In one of the first scenes of Tucker & Dale vs. Evil, timid, salt of the earth Dale (Tyler Labine) is coaxed by his outgoing and well-meaning friend Tucker (Alan Tudyk) to approach Allison, a pretty blonde standing among her preppy college clique at a backwoods rest stop. Looking every bit the stereotypical hillbilly, the disheveled, overalls-clad Dale neglects to leave his scythe with the other tools in Tucker’s truck as he approaches the kids in a fit of nervous, maniacal giggles, blade in hand. His advance sends the popped-collar crew running, visions of a Leatherface-like angel of death undoubtedly careening through their heads.
It’s a dually hilarious and revelatory moment – for the remainder of the film, the audience is privy to truths that consistently elude its players. For die-hard horror fans, Tucker & Dale vs. Evil boasts enough gore, tension and jump scares to satiate your bloodlust, but its tone proves palatable for those less inclined to steel their stomachs to such subject matter. (A warning, though, to impalement-phobes: This movie will either break you or cure you.)
The unfolding comedy of errors begins after Tucker and Dale settle in to Tucker’s new fixer-upper cabin, close to the campsite of the vacationing college preppies. The earlier events causing something of a rift, the kids presume the duo to be crazed killers. Amid an evening skinny-dipping adventure, Allison (Katrina Bowden) is surprised by Tucker and Dale (innocently fishing nearby), hits her head and is subsequently rescued by the guys and abandoned by her terrified friends. A perceived hostage stand-off unfolds, with deadly results. After a particularly grisly scene, Tucker laments to Dale, “It doesn’t matter what happened – it only matters what looks like what happened.” The statement serves as something of a mantra, as the plot wields the concept of snap judgments and surface appearances with sadistic glee. And it does so without venturing into hokey Afterschool Special territory.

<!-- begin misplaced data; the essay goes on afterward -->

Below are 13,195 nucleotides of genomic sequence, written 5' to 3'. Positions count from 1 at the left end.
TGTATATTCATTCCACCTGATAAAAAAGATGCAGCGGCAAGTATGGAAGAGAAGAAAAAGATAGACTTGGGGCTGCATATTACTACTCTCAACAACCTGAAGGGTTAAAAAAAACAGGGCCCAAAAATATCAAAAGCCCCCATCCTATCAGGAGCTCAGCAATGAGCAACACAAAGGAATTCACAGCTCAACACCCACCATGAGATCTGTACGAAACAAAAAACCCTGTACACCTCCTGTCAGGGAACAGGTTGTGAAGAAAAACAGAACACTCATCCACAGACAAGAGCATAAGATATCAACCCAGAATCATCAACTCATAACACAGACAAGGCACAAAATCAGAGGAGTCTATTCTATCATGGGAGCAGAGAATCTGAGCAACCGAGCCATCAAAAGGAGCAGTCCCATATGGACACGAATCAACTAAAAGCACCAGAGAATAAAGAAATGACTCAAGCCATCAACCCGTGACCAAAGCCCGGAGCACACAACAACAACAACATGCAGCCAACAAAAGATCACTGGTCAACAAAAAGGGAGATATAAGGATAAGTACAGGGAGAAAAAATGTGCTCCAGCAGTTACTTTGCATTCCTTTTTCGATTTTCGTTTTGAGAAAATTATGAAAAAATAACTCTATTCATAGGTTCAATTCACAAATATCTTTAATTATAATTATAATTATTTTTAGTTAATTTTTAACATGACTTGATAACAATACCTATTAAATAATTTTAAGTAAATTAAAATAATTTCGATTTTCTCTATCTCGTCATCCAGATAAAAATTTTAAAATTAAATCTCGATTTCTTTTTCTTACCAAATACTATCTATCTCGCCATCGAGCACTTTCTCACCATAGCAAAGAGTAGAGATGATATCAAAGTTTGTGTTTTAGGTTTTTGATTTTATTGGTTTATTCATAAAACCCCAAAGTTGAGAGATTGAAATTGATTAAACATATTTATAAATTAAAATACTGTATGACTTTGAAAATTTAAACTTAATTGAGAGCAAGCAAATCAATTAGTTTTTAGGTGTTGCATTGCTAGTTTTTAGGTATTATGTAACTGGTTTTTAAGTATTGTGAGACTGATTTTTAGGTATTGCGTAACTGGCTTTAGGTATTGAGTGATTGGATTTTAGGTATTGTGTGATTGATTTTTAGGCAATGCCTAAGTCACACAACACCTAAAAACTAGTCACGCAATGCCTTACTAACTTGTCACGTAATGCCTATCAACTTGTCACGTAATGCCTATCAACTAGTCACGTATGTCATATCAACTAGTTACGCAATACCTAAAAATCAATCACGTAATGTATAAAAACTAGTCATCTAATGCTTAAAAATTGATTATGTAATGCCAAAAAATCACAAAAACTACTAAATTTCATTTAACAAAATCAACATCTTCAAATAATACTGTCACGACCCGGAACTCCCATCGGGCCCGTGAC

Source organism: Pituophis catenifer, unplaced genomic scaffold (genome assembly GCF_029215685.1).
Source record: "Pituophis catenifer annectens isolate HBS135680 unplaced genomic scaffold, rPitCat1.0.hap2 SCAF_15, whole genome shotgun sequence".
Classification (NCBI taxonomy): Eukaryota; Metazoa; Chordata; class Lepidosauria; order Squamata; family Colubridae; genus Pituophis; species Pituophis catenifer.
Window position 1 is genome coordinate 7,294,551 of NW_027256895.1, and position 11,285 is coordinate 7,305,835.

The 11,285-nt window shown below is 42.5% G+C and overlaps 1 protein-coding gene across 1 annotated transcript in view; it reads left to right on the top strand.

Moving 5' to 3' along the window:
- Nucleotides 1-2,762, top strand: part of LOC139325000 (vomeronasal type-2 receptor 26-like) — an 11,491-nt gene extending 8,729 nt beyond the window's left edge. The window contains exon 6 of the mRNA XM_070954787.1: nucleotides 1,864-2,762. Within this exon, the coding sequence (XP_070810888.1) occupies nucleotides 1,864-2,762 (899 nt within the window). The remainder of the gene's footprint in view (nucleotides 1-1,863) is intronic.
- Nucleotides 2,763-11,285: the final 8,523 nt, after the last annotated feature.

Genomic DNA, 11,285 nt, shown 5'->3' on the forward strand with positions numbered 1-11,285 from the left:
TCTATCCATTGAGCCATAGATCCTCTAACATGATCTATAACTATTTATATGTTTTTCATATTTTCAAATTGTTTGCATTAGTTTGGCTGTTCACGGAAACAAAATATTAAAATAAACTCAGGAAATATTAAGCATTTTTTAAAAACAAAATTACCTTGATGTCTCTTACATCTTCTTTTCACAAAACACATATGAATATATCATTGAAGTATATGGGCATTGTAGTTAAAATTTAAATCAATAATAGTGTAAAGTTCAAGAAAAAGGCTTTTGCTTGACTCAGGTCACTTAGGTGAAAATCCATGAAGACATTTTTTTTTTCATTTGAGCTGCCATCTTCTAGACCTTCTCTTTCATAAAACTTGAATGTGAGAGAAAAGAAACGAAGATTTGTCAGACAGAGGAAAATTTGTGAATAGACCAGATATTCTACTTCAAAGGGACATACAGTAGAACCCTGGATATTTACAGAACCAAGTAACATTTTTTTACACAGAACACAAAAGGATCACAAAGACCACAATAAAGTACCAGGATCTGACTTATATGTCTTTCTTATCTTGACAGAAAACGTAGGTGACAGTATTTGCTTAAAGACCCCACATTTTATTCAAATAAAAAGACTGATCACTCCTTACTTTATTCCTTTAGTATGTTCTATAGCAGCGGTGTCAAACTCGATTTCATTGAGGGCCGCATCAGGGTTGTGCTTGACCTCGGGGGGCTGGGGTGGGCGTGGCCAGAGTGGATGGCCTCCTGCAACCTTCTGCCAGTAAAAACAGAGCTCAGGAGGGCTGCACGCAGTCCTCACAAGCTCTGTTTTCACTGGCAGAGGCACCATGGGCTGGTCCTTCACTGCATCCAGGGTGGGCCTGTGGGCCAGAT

On the surface, comparisons to the similarly genre-bending comedy Shaun of the Dead certainly seem appropriate, but first-time director Eli Craig does something novel with his narrative: He creates two groups using traditional archetypes, plays the reactions to their respective perils completely straight, and juxtaposes them for the audience’s comedic pleasure. Although the misunderstandings and kills are terrific, what’s most notable is how engaging all the characters are. The physical comedy is fun, for sure — Tudyk, specifically, hits it out of the park with a chainsaw scene homage to Texas Chainsaw Massacre — but the reactive dialogue is the movie’s greatest strength, as are the creatively shot action sequences (there’s some incredibly fun Evil Dead-like weapon POV at play).
Tudyk and Labine hung out together prior to shooting, sparking a real-life friendship, and that chemistry clearly spills over onscreen. When we interviewed Craig, Labine and Tudyk at Comic-Con International, the director admitted he’d envisioned Labine for the role of Dale, but Tucker was a last-minute casting decision. Tudyk proves a perfect get: He approaches level-headed Tucker with the charisma and deadpan delivery fans of Serenity and Firefly have come to adore. Labine nails the lovable simpleton role, and his character’s arc is the crux of the film; he bears the responsibility effortlessly.
Even the group of college kids, generally relegated to a team of sub-par actors, is an intriguing bunch. Jesse Moss as ringleader Chad seems cut from the cloth of a Bret Easton Ellis creation, and Bowden manages adorable charm as hostage/love interest/audience surrogate Allison. Even Chelan Simmons’ Chloe and Brandon Jay McLaren’s Jason emote comedic timing into supporting roles that easily could’ve crossed the line into annoyingly distracting territory.
Every element of Tucker & Dale vs. Evil just works – in riotously entertaining form. Alhough Dale’s exclamation that, “None of this would’ve happened if we hadn’t have gone fishin’!” is certainly correct, you’ll find yourself thankful that they did.
Tucker & Dale vs. Evil is available via Magnolia On Demand starting today, and in theaters beginning Sept. 30.
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